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Cambridge NERC Earth Systems Science DTP

The University of Cambridge will offer more than fifteen 3.5 year NERC-funded PhD studentships to start each October. A wide range of projects is available within seven world-class departments and BAS (the British Antarctic Survey) under the broad themes of Solid-Earth, Climate Science and Biology (including palaeontology).

For full details please see the Cambridge Earth System Science NERC DTP website.

UK and EU students who meet the UK residency requirements will be eligible for a full NERC studentship. Students from EU countries who do not meet the residency requirements may still be eligible for a fees-only award.

A full studentship will cover the cost of all fees and the student will receive the standard NERC maintenance allowance (for 2017/18 is £14,553 pa).

Overseas students may be able to join the programme but would need other sources of funding. Overseas students can apply for University wide funding schemes such as Gates Cambridge Trust and Cambridge Overseas & Commonwealth Trusts. Details of these schemes can be found on the Graduate Admissions website. Overseas students can also apply for funding from external bodies to support their studies as well as from their home countries or international schemes.


Studentships available at Cambridge:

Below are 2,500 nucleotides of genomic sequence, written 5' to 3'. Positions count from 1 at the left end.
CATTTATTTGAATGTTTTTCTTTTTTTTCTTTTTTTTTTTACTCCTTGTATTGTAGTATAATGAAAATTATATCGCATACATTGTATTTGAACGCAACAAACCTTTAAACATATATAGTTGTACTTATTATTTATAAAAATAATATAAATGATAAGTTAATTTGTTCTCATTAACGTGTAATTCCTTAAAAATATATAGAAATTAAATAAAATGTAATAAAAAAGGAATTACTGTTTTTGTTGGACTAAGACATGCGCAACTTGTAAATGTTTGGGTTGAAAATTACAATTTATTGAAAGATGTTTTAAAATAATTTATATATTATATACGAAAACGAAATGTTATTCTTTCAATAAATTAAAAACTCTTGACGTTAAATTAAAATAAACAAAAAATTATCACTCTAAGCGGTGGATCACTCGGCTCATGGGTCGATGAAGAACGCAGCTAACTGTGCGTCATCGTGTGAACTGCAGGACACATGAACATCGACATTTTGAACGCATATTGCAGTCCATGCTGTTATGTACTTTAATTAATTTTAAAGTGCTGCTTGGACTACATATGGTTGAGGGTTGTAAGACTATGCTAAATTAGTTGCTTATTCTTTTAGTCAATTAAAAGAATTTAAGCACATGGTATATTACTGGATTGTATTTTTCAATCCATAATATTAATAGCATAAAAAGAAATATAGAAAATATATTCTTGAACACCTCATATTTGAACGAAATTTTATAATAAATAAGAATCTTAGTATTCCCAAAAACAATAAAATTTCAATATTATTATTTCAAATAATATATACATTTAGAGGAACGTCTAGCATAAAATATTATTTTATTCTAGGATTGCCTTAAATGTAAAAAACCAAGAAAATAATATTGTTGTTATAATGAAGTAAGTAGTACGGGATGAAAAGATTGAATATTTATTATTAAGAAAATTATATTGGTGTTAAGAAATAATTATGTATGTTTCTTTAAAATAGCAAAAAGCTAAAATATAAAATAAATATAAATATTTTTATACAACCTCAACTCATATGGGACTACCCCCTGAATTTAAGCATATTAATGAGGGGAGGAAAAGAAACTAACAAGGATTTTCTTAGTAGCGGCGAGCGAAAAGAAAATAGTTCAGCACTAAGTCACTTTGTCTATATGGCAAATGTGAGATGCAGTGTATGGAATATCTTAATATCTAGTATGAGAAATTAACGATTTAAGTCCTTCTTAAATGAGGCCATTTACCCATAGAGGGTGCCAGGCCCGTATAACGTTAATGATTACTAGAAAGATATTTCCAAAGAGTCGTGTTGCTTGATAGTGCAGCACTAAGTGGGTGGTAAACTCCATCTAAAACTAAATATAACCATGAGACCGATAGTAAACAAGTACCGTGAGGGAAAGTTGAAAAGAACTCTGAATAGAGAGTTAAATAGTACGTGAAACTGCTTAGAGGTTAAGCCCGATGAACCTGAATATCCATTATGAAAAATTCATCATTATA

Conservation outside of protected areas: meta-population dynamics in a biodiversity hotspot
Ecological drivers and consequences of plant evolutionary radiations
Evolution of Plant Breeding Systems: Male Form and Function in Solanaceae Flowers
Protecting streams with better forest management practices (Priority project with CASE partner)
Shining a light on microbial dark matter: a role for the forgotten B vitamins in marine algal communities?
Tainted Love? Modelling the epidemiology, ecology and evolutionary consequences of pollinator-transmitted plant disease.
Thawing Arctic: productivity and sources of carbon cycling in small lakes
The evolution of cellular diversity in the multicellular green lineage
The origins, diversification and trait evolution of oaks (Priority project with CASE partner)
Threatened Tulip Conservation in Central Asia (Priority project with CASE partner)